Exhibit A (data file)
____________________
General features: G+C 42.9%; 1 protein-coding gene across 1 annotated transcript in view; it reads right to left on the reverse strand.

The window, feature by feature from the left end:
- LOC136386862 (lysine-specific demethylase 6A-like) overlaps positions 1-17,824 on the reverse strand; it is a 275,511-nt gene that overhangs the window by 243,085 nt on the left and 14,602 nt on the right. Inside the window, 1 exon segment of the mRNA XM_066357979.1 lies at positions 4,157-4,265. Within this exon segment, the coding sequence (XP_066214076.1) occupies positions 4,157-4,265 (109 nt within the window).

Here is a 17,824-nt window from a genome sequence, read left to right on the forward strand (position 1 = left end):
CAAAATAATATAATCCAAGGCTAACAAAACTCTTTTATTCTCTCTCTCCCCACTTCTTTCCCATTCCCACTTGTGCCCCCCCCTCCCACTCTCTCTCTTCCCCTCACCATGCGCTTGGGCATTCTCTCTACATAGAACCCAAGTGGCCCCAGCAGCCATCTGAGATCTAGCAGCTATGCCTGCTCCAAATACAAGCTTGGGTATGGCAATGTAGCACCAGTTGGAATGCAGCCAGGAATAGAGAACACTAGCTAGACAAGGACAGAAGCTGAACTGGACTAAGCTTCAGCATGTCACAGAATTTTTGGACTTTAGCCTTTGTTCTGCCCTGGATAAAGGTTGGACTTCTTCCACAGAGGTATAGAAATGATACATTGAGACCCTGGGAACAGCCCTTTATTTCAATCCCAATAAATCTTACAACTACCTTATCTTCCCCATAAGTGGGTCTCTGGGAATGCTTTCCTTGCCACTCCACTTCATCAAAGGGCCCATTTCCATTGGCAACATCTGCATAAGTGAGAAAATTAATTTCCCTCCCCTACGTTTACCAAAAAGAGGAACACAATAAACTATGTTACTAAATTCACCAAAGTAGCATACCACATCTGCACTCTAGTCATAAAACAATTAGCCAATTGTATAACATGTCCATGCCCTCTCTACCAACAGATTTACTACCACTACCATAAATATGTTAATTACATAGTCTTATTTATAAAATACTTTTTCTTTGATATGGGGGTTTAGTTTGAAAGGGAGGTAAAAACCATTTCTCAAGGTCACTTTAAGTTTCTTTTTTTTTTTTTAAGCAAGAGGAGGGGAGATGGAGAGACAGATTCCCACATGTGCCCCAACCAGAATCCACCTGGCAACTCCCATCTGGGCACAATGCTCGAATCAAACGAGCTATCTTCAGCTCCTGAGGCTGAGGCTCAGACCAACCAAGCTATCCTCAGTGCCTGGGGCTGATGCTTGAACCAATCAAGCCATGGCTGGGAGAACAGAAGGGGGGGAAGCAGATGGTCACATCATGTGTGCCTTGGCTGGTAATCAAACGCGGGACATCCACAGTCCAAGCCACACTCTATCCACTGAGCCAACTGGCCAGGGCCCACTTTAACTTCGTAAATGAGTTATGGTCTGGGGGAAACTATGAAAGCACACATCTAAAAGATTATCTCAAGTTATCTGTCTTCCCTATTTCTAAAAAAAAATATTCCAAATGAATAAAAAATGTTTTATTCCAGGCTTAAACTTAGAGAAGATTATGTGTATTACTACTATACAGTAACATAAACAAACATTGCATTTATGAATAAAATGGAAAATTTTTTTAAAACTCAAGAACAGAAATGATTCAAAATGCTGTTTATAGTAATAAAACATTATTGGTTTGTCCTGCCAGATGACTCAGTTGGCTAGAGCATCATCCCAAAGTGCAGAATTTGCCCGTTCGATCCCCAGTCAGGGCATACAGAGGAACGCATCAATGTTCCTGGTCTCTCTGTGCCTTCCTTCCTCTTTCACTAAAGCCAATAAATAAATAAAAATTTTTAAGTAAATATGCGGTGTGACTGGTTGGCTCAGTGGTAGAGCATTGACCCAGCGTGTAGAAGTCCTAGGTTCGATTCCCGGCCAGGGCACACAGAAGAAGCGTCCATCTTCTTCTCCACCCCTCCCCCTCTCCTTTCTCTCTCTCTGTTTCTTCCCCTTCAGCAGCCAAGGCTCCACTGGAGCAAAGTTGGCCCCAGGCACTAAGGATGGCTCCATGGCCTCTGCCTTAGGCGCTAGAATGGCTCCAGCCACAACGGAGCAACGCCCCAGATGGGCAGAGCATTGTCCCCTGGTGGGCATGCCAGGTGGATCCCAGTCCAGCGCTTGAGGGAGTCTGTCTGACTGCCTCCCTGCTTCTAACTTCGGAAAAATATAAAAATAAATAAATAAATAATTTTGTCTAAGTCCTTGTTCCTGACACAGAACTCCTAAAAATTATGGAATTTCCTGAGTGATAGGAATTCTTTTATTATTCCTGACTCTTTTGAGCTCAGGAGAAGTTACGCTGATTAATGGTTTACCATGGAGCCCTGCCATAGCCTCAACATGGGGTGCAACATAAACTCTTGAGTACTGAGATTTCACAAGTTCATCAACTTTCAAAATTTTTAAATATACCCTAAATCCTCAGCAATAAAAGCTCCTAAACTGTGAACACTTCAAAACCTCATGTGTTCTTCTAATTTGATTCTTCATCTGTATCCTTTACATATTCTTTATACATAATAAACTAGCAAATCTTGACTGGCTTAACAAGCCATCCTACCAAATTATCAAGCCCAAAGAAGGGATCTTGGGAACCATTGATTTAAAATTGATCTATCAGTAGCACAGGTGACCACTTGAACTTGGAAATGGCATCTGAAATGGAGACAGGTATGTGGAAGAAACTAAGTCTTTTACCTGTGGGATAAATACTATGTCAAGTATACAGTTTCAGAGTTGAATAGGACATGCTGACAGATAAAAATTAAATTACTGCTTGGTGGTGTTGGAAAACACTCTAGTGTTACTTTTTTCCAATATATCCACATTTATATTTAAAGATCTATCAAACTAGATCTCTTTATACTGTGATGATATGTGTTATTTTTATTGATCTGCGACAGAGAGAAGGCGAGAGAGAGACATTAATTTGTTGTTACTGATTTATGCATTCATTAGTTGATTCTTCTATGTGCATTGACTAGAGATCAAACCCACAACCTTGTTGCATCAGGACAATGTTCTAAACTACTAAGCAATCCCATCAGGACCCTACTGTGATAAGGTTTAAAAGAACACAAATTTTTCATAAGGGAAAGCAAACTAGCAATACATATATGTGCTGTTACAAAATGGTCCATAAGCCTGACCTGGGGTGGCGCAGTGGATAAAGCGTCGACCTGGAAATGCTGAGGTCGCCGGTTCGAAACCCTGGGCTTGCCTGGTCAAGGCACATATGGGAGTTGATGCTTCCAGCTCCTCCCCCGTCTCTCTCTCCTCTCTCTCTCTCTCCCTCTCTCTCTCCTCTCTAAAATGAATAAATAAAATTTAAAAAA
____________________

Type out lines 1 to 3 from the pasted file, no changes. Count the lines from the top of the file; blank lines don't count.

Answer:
General features: G+C 42.9%; 1 protein-coding gene across 1 annotated transcript in view; it reads right to left on the reverse strand.

The window, feature by feature from the left end:
- LOC136386862 (lysine-specific demethylase 6A-like) overlaps positions 1-17,824 on the reverse strand; it is a 275,511-nt gene that overhangs the window by 243,085 nt on the left and 14,602 nt on the right. Inside the window, 1 exon segment of the mRNA XM_066357979.1 lies at positions 4,157-4,265. Within this exon segment, the coding sequence (XP_066214076.1) occupies positions 4,157-4,265 (109 nt within the window).